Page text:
Many times in our lives, we'll seek wholeness or a sense of oneness with who we "really" are. These identity quests can be enlightening, overwhelming, devastating, and/or satisfying. As we interact with other people, we would like to deliver our whole self to the engagement. Unfortunately, that is seldom the case. Mis-alignment with our whole self speaks to the numerous distractions that we notice almost continuously. Our whole self often eludes us when we'd like to show our best self (or at least, put our best foot forward) to others for special situations.
A case in point is people who go to doctors and want to look, sound and act sharp for their physician. In my Family Medicine office, we often have people call to cancel appointments because they are "too sick" to see me (their family doctor). "I'll call back and reschedule my appointment when I'm feeling better," they say.
My medical training offers lists of ways to seek wellness via good medical prevention: Exercise for 30 minutes five days weekly, eat five servings of fruits and vegetables daily, control your blood pressure, control your cholesterol and your weight (now we may comment on your body mass index, which is about the same thing). I most recently heard an excellent talk to this effect by Dr. Colin Kopes-Kerr in which he reviewed the science behind these five main recommendations for good medical health, which is the best way to prevent early demise from common chronic diseases.
The World Health Organization has another perspective on the meaning of health.
Definition of Health by the World Health Organization :
"Health is a state of complete physical, mental, and social well-being and not merely the absence of disease or infirmity." The word "complete" in their definition makes it beyond what I could commit to as a Family Physician. The patient may commit to COMPLETE physical, mental and social well-being, but it's not covered by their medical insurance. That definition, though, would get closer to wholeness. It is a goal that is achievable from time to time for brief periods. It is not a medical goal, it is a personal health goal.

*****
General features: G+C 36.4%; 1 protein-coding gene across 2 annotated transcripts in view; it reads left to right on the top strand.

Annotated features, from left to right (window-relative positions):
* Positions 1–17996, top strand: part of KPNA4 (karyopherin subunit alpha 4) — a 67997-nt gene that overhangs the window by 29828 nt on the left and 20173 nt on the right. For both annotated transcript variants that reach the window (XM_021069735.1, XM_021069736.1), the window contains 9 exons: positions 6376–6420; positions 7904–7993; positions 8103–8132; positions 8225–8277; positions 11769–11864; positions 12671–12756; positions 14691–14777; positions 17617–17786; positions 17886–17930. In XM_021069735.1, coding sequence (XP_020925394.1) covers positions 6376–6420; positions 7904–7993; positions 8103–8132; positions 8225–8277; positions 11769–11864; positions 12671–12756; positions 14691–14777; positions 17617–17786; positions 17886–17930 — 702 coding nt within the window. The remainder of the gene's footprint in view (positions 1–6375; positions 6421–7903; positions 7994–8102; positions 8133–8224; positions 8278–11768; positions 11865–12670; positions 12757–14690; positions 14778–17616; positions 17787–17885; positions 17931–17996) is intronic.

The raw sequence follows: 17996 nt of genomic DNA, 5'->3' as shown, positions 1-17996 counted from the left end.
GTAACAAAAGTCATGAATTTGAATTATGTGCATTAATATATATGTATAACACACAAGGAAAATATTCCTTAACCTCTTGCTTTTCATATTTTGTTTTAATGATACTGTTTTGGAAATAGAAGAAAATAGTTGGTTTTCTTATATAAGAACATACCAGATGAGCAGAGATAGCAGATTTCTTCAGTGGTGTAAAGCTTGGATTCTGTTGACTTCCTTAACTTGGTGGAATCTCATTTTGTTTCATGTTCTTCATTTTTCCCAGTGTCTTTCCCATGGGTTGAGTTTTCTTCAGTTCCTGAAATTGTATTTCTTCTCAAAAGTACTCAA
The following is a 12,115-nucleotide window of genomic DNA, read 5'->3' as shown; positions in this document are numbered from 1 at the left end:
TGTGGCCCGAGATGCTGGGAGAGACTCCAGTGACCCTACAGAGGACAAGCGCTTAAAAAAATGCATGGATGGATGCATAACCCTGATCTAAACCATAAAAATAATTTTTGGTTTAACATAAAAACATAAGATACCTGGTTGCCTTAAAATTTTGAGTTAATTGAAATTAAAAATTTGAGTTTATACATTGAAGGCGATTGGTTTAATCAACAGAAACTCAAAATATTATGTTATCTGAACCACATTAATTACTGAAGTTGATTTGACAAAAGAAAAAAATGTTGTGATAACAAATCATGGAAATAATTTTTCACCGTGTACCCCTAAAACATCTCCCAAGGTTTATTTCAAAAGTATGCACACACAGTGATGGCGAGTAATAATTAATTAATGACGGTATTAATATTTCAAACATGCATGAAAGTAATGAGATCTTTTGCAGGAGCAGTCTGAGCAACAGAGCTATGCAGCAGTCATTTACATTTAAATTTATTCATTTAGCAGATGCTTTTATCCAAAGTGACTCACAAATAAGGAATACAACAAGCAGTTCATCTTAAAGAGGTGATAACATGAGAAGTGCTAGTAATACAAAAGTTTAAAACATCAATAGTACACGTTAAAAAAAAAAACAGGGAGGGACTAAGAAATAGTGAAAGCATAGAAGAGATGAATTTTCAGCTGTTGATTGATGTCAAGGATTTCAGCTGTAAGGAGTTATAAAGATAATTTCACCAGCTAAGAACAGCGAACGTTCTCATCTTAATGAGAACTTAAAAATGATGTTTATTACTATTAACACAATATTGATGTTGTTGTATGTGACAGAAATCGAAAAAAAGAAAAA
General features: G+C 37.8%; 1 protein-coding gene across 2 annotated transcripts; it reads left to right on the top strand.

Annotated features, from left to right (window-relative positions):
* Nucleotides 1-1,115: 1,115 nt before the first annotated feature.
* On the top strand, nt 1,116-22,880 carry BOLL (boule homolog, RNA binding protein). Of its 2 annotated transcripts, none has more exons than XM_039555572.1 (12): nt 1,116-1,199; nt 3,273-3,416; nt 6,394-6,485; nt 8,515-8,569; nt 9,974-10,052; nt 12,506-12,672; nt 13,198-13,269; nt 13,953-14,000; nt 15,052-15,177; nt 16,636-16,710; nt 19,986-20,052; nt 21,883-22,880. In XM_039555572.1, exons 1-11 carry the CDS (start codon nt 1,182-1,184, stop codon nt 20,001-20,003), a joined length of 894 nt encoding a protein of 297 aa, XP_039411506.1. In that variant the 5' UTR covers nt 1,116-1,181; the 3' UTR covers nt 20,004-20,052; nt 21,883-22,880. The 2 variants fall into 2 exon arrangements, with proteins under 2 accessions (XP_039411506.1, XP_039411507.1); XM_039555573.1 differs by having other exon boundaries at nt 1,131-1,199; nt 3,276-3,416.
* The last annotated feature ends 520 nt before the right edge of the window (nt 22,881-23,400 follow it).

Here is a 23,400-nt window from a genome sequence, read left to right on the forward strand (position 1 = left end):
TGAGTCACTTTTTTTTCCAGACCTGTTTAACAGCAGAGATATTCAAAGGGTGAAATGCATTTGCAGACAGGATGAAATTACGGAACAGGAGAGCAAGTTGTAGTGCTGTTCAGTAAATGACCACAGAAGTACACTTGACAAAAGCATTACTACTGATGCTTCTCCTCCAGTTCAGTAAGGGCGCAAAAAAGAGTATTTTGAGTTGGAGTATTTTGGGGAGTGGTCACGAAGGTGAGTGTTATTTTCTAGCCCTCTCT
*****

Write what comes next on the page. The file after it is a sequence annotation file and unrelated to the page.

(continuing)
Beyond these concepts, the wholeness I refer to is physical, intellectual, emotional and spiritual (PIES). Patients may have strengths or needs in any or all of these four parameters, but seldom function at their ideal (personal goal) levels in all four at once. Physicians may be able to interact with patients about these factors, especially as they relate to their health goals and needs. Patients may emphasize a physical problem and comment about the emotional impact of it, but seldom mention spiritual issues (often thought by physicians to be a sense of purpose or meaning) unless prompted by the physician. Patients and physicians both can be trained to better relate to these issues separately as they relate to patient health.
"When is the last time you were yourself?" I often ask patients. They (adult patients) usually seem to know. That state of being they refer to in response to my question may be as close as I get to hearing about the oneness they once had. Exploring how they perceived their five senses in that state of wholeness helps me to facilitate their quest for realigning with it for the health benefits. Still, that may not be "whole" wholeness for many.
Many patients describe unique states of well-being in their prayer lives, especially some who describe times when they felt one with God while engaged in a religious or spiritual experience. That experience of "ultimate" oneness is beyond any medical or WHO definition of health. I marvel when I hear about it or experience something similar, but humbly recognize "real" wholeness as beyond the scope of my medical skills.